2. Get Help or Use a Cat Grooming Bag

Your cat’s rear end can be a sensitive and vulnerable area, so it’s very likely your cat won’t sit still as you clean. So, you may need to ask someone else to help you. One person can hold your cat and keep them still, and the other person will do the cleaning.

You can also invest in a cat grooming bag. This wraps around your cat safely and prevents them from moving or clawing at you. You can also carefully wrap your cat with a towel.

vet holding a senior cat
Image Credit: Alice Rodnova, Shutterstock

3. Use Wipes

Take the most minimal approach when cleaning your cat’s butt. Some cats may just have some small bits of fecal matter stuck around their anus and simply require a thorough wipe.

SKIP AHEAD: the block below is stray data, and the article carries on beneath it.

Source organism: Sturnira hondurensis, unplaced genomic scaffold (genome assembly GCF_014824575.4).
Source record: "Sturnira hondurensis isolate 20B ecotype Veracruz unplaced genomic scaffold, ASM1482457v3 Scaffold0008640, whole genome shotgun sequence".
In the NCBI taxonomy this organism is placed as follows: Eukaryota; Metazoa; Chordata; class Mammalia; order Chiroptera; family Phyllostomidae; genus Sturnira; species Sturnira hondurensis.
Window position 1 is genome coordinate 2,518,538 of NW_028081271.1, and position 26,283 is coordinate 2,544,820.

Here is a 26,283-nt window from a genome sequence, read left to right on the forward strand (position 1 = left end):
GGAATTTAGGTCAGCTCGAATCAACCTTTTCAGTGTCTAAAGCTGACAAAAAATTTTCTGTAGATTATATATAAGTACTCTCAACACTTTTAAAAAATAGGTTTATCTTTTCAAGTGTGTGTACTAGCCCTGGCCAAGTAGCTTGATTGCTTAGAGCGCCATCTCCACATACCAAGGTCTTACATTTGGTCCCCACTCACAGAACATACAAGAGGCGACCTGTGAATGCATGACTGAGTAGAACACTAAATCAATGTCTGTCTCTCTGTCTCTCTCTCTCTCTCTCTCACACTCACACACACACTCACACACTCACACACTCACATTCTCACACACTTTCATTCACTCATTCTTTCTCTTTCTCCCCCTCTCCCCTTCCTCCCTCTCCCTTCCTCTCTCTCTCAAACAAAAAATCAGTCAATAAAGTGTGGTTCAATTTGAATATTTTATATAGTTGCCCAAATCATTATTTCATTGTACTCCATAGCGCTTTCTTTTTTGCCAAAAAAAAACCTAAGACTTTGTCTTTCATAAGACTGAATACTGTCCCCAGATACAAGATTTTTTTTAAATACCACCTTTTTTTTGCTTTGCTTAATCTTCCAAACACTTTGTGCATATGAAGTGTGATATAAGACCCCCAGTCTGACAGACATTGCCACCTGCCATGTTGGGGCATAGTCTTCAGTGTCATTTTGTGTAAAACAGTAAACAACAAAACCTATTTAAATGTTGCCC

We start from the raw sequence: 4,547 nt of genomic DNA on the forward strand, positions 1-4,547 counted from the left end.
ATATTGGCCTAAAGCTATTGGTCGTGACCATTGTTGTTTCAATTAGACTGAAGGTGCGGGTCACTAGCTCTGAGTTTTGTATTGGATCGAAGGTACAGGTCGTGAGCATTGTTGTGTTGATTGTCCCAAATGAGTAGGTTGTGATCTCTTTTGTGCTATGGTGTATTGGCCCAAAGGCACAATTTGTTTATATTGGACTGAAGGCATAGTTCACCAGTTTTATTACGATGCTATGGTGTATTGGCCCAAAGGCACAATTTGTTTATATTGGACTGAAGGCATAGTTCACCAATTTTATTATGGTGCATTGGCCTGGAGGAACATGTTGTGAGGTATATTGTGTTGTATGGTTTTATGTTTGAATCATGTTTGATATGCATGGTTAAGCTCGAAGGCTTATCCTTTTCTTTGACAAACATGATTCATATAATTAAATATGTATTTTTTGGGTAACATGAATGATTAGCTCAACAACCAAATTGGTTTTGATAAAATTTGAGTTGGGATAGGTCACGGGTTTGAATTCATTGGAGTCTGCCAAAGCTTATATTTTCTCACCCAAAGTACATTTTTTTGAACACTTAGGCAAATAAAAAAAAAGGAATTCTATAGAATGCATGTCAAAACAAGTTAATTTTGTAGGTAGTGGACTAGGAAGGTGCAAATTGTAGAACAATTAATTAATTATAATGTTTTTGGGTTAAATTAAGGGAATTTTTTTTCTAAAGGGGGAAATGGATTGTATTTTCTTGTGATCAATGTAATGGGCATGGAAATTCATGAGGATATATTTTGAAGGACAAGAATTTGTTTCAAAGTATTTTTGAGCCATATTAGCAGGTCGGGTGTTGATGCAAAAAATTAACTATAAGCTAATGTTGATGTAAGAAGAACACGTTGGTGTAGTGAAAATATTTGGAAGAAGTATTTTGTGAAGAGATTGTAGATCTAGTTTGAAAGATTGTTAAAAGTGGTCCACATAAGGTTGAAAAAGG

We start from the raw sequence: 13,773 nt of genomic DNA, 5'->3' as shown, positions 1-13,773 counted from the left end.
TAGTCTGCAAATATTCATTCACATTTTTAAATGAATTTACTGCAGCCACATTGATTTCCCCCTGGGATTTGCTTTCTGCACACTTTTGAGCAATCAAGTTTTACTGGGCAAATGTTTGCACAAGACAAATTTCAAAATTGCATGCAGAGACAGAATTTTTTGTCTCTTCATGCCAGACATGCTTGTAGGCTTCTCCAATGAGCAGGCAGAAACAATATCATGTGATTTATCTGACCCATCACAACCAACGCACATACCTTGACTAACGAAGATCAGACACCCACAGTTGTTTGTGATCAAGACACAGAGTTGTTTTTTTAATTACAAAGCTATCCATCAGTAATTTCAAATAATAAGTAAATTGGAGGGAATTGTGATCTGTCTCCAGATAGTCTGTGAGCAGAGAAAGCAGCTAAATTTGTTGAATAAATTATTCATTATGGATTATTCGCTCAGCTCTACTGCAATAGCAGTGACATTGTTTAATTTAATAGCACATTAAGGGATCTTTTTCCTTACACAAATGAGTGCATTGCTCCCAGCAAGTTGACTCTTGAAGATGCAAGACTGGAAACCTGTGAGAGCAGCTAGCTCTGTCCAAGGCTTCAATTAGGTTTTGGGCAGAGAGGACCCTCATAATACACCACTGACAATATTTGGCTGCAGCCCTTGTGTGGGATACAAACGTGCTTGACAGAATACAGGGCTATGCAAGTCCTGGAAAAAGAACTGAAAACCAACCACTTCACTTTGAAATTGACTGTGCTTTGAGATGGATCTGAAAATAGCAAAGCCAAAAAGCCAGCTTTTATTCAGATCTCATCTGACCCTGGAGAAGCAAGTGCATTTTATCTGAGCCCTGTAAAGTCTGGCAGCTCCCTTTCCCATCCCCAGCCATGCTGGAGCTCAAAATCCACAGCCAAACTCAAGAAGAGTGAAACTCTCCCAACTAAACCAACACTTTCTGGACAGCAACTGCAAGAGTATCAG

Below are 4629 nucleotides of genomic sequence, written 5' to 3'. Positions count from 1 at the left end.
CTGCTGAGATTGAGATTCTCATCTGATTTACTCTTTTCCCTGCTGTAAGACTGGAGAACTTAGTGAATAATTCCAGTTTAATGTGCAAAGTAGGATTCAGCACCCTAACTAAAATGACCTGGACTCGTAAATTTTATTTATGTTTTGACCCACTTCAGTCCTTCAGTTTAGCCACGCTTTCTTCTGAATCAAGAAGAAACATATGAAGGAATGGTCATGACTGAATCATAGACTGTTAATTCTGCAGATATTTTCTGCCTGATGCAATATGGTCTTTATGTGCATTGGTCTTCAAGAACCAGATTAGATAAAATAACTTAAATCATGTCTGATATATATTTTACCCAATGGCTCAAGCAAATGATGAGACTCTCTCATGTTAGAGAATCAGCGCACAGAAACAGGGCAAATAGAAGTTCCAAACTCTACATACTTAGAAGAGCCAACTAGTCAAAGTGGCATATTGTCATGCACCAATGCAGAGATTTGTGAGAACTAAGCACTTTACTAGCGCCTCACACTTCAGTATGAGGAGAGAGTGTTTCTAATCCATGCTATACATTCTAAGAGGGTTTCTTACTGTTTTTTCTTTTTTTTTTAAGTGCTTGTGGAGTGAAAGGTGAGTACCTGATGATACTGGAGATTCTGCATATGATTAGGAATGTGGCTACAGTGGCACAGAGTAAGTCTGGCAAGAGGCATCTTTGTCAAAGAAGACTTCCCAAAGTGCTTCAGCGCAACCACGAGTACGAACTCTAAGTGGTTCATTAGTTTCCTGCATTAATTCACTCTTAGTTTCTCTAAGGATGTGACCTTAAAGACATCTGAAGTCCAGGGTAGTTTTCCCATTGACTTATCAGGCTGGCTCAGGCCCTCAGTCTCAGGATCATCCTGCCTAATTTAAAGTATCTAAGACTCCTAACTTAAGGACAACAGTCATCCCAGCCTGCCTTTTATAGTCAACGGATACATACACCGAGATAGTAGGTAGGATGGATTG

If your cat only needs a quick wipe, make sure to use wipes that are specifically designed for cats. These types of wipes will have formulas that won’t cause skin irritation. It’s also important to choose thicker wipes that won’t tear easily. Textured wipes are also helpful because they help break down and remove fecal matter more effectively.

Start wiping your cat by breaking down any larger pieces of poop. Don’t try to remove the poop by tugging at it because it’ll be painful for your cat. Moistening dried pieces of poop with the wipes will make them easier to remove.

Once you’ve removed larger pieces of fecal matter, gently wipe down your cat’s butt. Work the wipe’s formula into your cat’s hair to ensure it gets cleaned thoroughly. Keep cleaning until the wipes no longer get stained. It can take several wipes to completely clean your cat’s butt.

If you’re looking for a set of reliable cat wipes, we recommend Hepper Wash Wipes. These wipes fit the bill for high-quality wipes that will make cleaning your cat a much easier experience.